Similar in spirit?
Posted Oct 6, 2006 21:46 UTC (Fri) by nim-nim
In reply to: Similar in spirit?
Parent article: Similar in spirit?
Your scenario is not credible.
0. Your use of a checksum muddies the water somewhat, because it implies a 1<->1 relationship between authorization and software version. But a fixed checksum list would be of little use, so the list itself must be updateable, and the checksum of the update list is unknown beforehand, which means you have a master key somewhere which can approve any checksum or list, which takes us back to square one.
1. The media player company is not distributing its binary in the hope that, maybe, a media distributor will pick it up, approve it, and it will end up in the device. They have contracts with all these entities if only to get paid. If they take the money without ensuring the licensing obligations are respected, they'll be condemned.
2. Even assuming it does release a binary without any counterpart or contact with the other companies, I believe that by ensuring it can made its way on the device they are participating it its distribution, and have to honor the licensing obligations. Certainly should they approve a binary containing sequences "lifted" from an Hollywood media they wouldn't expect not to be sued.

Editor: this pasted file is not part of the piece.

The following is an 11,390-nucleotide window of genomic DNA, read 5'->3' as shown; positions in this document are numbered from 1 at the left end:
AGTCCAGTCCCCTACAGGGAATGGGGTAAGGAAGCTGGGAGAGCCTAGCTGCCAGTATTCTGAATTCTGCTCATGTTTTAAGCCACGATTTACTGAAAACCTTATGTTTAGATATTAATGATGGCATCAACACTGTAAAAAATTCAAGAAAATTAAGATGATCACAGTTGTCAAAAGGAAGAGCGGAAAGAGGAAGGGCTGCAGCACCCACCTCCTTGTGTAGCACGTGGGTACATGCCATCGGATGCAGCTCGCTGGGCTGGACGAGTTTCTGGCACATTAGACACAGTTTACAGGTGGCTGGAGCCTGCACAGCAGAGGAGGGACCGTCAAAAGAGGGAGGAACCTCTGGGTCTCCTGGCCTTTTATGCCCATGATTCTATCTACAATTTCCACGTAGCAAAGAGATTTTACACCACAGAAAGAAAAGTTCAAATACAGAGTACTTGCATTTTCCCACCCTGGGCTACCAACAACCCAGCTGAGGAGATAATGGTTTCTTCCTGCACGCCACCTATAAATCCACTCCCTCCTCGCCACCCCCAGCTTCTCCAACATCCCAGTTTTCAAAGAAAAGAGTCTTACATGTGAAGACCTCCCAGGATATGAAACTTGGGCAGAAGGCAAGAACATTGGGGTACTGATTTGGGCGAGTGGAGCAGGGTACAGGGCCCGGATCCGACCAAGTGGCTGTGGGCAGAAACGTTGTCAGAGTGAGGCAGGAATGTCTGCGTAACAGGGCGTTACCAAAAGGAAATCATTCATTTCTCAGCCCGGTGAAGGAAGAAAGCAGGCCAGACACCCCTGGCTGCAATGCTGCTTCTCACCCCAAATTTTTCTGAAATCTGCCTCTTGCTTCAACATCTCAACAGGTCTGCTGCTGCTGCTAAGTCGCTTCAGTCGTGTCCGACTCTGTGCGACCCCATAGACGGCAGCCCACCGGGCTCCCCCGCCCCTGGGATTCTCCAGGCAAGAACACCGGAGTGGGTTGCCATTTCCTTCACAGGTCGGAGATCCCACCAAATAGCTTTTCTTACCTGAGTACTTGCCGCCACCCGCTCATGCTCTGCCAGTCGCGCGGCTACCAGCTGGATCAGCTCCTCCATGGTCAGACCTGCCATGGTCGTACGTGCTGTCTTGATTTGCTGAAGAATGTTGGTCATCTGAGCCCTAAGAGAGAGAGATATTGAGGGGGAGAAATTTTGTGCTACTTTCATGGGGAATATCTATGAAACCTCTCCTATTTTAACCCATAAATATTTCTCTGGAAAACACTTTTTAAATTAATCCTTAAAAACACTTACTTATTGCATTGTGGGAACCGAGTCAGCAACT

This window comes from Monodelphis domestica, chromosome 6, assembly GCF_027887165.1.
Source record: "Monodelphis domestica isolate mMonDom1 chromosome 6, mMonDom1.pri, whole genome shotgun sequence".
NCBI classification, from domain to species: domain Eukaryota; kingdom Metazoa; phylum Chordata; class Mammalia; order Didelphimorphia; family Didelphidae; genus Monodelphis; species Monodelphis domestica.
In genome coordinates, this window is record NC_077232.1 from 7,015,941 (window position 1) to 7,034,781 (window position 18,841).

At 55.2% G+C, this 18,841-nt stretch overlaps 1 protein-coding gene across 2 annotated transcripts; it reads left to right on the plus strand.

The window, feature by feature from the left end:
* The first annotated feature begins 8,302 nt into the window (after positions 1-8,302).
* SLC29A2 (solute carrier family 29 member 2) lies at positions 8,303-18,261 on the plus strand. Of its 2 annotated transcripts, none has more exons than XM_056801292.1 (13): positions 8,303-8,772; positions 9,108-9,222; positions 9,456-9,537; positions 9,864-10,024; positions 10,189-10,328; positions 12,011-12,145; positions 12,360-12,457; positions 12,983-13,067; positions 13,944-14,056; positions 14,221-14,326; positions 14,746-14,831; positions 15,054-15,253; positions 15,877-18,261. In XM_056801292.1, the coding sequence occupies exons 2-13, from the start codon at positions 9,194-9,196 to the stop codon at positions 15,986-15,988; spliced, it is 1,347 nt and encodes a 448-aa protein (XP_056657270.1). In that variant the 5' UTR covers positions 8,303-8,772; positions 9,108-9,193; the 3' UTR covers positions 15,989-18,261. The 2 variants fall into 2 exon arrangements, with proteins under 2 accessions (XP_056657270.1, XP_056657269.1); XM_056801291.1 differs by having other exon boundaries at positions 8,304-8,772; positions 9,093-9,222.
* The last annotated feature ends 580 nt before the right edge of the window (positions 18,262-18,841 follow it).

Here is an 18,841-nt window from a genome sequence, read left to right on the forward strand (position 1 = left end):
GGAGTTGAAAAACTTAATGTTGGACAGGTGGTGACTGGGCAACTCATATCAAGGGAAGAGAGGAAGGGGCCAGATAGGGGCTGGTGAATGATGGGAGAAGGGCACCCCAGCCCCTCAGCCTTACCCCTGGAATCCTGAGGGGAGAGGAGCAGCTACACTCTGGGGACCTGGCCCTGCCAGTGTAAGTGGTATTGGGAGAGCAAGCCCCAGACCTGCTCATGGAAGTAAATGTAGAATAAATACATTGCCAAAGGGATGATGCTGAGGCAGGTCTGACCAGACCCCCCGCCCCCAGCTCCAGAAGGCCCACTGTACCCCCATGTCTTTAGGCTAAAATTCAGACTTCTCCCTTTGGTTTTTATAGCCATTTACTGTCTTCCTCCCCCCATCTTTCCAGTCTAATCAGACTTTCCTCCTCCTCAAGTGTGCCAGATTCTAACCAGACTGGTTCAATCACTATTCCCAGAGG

This is a general weakness of many of the examples provided so far. You all assume that because the GPL "payment" is not monetary, or due to hobbyists, it's somehow optional or weak and you only need to make the situation complex enough before people give up. The law does not work this way.
Before you post any other scenario, take the time to replace "GPLed software" with "Hollywood film" and "GPL licensing obligations" with "Hollywood film licensing obligations". If your house of cards wouldn't protect you when distributing an "Hollywood film", do you actually believe using it for a "GPL software" will work any better before the judge?
Also, do remember that no judge will rule that since you're broke, you didn't have to pay at the shop. He'll rule that since you're broke, you shouldn't have taken what you couldn't afford (and send you to jail). Likewise, being in no position to honour GPL licensing obligations does not give you a free pass at GPLed software. Especially if you've painted yourself in this corner knowingly.
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